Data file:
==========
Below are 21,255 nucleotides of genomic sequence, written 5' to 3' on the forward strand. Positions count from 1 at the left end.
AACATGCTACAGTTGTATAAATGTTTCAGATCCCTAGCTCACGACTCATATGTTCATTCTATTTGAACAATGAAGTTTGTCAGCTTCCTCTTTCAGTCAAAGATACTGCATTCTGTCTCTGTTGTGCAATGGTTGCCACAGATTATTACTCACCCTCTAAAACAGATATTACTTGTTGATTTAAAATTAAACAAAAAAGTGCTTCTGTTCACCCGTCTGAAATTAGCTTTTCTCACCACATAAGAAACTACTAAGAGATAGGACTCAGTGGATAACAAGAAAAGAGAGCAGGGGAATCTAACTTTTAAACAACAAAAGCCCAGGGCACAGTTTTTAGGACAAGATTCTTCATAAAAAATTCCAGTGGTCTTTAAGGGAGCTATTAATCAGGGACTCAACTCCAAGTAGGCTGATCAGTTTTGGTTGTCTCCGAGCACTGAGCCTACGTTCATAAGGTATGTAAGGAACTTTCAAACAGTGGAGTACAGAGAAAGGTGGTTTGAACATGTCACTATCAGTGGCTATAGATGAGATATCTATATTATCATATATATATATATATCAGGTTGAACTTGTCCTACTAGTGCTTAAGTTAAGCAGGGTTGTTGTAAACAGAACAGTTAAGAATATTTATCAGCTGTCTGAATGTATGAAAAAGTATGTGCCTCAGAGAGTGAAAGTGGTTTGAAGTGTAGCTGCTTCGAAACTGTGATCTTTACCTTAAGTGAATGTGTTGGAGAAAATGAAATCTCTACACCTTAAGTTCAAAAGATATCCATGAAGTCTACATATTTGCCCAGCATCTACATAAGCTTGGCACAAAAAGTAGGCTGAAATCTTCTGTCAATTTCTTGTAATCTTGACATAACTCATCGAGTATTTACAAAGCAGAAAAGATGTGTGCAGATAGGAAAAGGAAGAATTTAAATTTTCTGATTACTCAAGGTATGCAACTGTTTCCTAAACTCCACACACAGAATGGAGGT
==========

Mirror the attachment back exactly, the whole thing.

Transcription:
Below are 21,255 nucleotides of genomic sequence, written 5' to 3' on the forward strand. Positions count from 1 at the left end.
AACATGCTACAGTTGTATAAATGTTTCAGATCCCTAGCTCACGACTCATATGTTCATTCTATTTGAACAATGAAGTTTGTCAGCTTCCTCTTTCAGTCAAAGATACTGCATTCTGTCTCTGTTGTGCAATGGTTGCCACAGATTATTACTCACCCTCTAAAACAGATATTACTTGTTGATTTAAAATTAAACAAAAAAGTGCTTCTGTTCACCCGTCTGAAATTAGCTTTTCTCACCACATAAGAAACTACTAAGAGATAGGACTCAGTGGATAACAAGAAAAGAGAGCAGGGGAATCTAACTTTTAAACAACAAAAGCCCAGGGCACAGTTTTTAGGACAAGATTCTTCATAAAAAATTCCAGTGGTCTTTAAGGGAGCTATTAATCAGGGACTCAACTCCAAGTAGGCTGATCAGTTTTGGTTGTCTCCGAGCACTGAGCCTACGTTCATAAGGTATGTAAGGAACTTTCAAACAGTGGAGTACAGAGAAAGGTGGTTTGAACATGTCACTATCAGTGGCTATAGATGAGATATCTATATTATCATATATATATATATATCAGGTTGAACTTGTCCTACTAGTGCTTAAGTTAAGCAGGGTTGTTGTAAACAGAACAGTTAAGAATATTTATCAGCTGTCTGAATGTATGAAAAAGTATGTGCCTCAGAGAGTGAAAGTGGTTTGAAGTGTAGCTGCTTCGAAACTGTGATCTTTACCTTAAGTGAATGTGTTGGAGAAAATGAAATCTCTACACCTTAAGTTCAAAAGATATCCATGAAGTCTACATATTTGCCCAGCATCTACATAAGCTTGGCACAAAAAGTAGGCTGAAATCTTCTGTCAATTTCTTGTAATCTTGACATAACTCATCGAGTATTTACAAAGCAGAAAAGATGTGTGCAGATAGGAAAAGGAAGAATTTAAATTTTCTGATTACTCAAGGTATGCAACTGTTTCCTAAACTCCACACACAGAATGGAGGT